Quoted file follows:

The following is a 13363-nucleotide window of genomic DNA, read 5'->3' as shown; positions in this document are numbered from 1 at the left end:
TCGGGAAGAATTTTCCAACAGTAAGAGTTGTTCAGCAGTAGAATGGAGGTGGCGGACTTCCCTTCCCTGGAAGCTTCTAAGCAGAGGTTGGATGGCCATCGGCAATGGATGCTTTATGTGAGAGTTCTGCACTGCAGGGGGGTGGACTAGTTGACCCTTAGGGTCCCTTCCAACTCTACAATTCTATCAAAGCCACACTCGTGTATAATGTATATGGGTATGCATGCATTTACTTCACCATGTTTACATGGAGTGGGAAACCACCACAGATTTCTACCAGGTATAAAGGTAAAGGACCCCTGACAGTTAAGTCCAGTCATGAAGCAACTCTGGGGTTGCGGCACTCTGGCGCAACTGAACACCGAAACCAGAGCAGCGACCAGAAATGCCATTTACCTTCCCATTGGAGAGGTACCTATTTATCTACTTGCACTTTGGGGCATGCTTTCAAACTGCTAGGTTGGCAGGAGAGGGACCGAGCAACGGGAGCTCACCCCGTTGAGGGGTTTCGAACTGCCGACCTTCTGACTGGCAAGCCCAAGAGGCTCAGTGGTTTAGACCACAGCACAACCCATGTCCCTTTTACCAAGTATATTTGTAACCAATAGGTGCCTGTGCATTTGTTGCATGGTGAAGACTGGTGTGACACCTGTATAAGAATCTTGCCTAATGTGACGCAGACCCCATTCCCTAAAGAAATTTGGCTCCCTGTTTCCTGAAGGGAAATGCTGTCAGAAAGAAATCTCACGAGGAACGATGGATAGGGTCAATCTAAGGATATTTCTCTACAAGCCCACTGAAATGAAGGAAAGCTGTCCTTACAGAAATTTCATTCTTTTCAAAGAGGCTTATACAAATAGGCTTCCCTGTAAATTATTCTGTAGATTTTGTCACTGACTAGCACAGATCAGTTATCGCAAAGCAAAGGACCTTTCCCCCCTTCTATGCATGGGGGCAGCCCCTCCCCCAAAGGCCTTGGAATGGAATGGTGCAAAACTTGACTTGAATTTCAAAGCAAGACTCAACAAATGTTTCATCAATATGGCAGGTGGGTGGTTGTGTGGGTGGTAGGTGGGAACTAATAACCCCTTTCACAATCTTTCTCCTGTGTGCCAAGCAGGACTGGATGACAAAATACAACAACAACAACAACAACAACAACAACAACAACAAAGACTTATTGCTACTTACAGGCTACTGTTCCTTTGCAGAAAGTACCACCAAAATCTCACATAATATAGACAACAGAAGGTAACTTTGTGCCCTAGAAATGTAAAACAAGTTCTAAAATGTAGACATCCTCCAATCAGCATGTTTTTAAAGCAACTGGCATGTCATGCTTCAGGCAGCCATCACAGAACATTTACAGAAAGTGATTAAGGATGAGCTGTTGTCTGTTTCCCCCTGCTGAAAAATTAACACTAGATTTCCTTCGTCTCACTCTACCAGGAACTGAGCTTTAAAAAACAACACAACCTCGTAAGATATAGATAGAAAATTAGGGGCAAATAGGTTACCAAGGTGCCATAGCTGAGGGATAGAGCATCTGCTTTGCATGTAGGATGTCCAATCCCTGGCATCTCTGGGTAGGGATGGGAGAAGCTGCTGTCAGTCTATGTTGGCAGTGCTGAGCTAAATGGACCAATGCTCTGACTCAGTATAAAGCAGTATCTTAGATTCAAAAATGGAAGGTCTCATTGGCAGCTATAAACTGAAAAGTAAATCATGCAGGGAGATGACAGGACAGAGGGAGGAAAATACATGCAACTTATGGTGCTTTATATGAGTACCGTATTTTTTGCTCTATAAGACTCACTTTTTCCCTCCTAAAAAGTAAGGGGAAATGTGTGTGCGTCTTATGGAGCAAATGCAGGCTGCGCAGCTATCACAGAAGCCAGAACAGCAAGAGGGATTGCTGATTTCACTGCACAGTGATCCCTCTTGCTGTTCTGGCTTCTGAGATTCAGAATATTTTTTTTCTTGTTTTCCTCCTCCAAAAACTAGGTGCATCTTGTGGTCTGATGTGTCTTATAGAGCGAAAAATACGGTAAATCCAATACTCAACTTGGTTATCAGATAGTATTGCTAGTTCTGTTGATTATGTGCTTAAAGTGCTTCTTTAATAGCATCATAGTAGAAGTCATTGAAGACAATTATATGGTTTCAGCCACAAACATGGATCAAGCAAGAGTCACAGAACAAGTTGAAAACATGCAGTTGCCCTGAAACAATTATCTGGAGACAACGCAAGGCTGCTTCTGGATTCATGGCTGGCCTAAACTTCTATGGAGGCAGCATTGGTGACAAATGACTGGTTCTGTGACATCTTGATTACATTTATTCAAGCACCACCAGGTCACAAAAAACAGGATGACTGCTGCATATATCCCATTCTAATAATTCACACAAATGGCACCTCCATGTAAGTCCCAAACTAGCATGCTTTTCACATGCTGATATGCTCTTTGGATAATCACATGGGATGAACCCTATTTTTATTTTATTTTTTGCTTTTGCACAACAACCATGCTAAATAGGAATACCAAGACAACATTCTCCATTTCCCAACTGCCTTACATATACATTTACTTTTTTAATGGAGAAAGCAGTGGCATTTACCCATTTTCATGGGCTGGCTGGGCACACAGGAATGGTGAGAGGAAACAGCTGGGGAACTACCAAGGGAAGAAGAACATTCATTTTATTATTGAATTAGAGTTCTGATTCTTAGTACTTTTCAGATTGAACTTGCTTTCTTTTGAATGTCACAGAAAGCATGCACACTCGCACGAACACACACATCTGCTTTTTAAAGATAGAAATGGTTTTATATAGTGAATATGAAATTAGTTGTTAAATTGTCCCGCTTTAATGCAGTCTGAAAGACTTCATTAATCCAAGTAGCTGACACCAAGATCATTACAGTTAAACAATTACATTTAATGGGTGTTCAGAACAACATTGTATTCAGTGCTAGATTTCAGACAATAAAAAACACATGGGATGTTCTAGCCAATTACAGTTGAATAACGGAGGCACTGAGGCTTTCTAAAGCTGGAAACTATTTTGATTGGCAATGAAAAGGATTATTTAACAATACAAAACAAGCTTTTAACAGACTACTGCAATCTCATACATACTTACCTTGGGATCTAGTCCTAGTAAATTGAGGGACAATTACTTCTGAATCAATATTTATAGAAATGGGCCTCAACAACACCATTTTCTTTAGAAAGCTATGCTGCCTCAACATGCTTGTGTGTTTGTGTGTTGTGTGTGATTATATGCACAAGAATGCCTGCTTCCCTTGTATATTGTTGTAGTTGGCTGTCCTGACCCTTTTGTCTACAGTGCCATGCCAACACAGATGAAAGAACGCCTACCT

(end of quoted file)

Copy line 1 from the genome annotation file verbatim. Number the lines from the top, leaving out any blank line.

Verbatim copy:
The following is a 13363-nucleotide window of genomic DNA, read 5'->3' as shown; positions in this document are numbered from 1 at the left end: